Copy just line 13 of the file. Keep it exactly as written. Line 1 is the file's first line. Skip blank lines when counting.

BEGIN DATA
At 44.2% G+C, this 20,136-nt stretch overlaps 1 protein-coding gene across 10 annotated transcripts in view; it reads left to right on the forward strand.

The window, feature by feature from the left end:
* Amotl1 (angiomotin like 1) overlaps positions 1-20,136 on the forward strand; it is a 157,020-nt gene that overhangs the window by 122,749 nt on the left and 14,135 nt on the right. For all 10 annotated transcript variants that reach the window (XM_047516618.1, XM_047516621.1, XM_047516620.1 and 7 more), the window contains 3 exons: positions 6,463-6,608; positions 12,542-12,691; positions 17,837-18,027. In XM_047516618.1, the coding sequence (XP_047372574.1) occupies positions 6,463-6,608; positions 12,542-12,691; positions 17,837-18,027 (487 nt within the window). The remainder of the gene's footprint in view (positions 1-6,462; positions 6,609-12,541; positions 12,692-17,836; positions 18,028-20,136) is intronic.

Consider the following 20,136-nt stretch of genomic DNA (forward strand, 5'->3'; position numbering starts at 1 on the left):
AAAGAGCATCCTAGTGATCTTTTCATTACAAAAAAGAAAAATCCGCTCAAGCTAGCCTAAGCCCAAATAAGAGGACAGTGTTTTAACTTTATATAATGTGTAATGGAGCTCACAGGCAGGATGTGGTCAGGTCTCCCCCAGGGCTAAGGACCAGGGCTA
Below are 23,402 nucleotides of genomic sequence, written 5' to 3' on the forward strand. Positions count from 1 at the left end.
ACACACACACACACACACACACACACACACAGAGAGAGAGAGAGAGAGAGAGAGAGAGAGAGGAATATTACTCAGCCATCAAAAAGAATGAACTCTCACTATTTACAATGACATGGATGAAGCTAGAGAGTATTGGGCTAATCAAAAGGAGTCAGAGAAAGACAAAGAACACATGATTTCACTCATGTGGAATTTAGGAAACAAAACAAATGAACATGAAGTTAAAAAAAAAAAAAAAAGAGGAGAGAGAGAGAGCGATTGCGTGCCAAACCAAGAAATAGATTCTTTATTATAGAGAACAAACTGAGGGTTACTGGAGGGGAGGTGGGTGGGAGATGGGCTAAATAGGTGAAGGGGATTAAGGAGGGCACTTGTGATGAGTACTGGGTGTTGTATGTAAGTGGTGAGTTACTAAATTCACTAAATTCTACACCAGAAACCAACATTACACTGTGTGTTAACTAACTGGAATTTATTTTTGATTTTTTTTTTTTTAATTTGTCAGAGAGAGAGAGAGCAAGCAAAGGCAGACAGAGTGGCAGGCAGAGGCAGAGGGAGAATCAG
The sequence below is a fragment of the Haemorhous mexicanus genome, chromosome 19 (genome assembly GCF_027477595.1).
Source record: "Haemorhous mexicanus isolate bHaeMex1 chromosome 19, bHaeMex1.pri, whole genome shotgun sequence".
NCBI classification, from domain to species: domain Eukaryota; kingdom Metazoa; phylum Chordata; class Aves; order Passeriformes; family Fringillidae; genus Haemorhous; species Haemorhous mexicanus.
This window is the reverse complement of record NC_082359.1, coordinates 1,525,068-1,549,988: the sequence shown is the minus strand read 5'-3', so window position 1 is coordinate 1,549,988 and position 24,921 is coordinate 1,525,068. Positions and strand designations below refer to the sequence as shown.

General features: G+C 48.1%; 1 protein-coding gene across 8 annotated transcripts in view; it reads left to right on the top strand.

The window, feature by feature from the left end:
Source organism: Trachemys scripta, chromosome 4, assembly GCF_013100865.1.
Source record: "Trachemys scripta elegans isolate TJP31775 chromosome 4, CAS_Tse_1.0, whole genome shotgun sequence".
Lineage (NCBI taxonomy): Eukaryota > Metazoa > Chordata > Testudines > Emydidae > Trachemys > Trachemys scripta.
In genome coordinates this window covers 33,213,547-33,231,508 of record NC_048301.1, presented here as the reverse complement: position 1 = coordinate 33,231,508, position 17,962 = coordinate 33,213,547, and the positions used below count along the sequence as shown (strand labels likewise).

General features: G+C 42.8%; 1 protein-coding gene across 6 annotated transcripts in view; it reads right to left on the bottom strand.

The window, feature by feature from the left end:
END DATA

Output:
The window, feature by feature from the left end: